New Yorker launches new leak submission system, written by Aaron Swartz

The New Yorker today launched ‘Strongbox,’ a whistleblower submission system designed to allow anonymous leakers to digitally transmit important information to journalists.

"The underlying code, called 'Dead-Drop,' is an open-source project and was written by the Internet pioneer and legendary coder Aaron Swartz, before he tragically died in January," writes Trevor Timm at a Freedom of the Press Foundation blog post. "You can read the underlying code here and the details for how it works and the background, written by the project's manager Kevin Poulsen, here."

Strongbox makes use of the anonymizing Tor network.

From the introductory blog post by Amy Davidson:

Strongbox is a simple thing in its conception: in one sense, it’s just an extension of the mailing address we printed in small type on the inside cover of the first issue of the magazine, in 1925, later joined by a phone number (in 1928—it was BRyant 6300) and e-mail address (in 1998). Readers and sources have long sent documents to the magazine and its reporters, from letters of complaint to classified papers. (Joshua Rothman has written about that history and the magazine’s record of investigative journalism.) But, over the years, it’s also become easier to trace the senders, even when they don’t want to be found. Strongbox addresses that; as it’s set up, even we won’t be able to figure out where files sent to us come from. If anyone asks us, we won’t be able to tell them.
The project was many months in the making, but launches at an interesting time: just days after the Associated Press revealed the Justice Department had secretly acquired some 60 days of call records for 20 different AP phone lines, in a leak investigation involving the outing of a CIA agent in Saudi Arabia.

Projects like this need deep security scrutiny from the security community. Now that it's launched, of course, that can happen more easily; the open-source nature of the project could help facilitate robust review.

This won't be the first time that a news organization has launched a Wikileaks-style leak transmission system—Al-Jazeera and the WSJ encountered big problems when they launched similar projects two years ago, and their usefulness is dubious. Hopefully Strongbox won't suffer the same fate.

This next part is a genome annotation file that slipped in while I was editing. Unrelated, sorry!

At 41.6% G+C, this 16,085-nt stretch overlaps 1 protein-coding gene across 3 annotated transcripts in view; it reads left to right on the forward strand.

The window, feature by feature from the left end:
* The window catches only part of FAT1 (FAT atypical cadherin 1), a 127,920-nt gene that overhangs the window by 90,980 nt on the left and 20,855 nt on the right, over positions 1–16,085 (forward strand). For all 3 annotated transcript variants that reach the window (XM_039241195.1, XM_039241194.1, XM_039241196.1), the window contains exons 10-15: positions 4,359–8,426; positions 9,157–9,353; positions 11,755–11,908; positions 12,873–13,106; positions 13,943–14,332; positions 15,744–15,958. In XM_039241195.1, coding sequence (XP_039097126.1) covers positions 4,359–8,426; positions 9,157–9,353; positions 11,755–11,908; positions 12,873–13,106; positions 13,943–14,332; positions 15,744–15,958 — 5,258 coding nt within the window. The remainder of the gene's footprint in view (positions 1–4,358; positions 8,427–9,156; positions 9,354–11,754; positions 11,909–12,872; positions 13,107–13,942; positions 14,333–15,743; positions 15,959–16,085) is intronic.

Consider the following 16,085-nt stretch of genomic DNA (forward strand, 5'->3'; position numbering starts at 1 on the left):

Again, Trevor Timm at Freedom of the Press Foundation (disclosure: I'm a board member):

Leaks have never been more critical to democracy, given that government secrecy is at an all time high. Countless times over past decade—from NSA warrantless wiretapping and CIA secret prisons, to secret drone strikes and unprecedented cyberattacks—leaks have exposed corruption, wrongdoing, and illegality in government when the flow of information has been stifled through other channels. In fact, virtually every unconstitutional action by the government over the last decade was initially uncovered by a leak to the press.

Yet when WikiLeaks was operating a submission system three years ago and published secret government information in the public interest, they were attacked by government officials, pundits, and sometimes even journalists. This, despite the fact, their actions were protected by the First Amendment, just like when the New York Times or Washington Post receives classified information from a government source in the physical world.

Hopefully this project will remind people that these types of WikiLeaks-like submission systems should proliferate, not wither away.

A New Yorker graphic maps out how Strongbox is designed to work: "Multiple computers, thumb drives, encryption, and Tor are all involved."

(via Trevor Timm)


  1. I have no doubt that Strongbox is very secure.  The problem is usability.  I suspect that, for most sources, Julia Angwin’s suggestion that the source should just mail a burner phone to the reporter, programmed with the number of the source’s own burner, would probably be a better secure solution.

    Overall, I believe the problem is operational security (e.g. see my Wired opinion piece) not technology tools.

    1. And then there’s the security of the source. Bob can only secure Bob’s computer, not Alice’s.

      They’ve clearly thought it through, but I hope that by erase they mean a method effective against remanence, such as Gutmann and Plumb’s algorithm for simulating degaussing.

      1. Bah, on contemporary magnetic media, a single pass of zeros is sufficient; no one can recover the overwritten data. I don’t know where things stand with solid state media but if there’s a solution at all I doubt it requires such algorithms.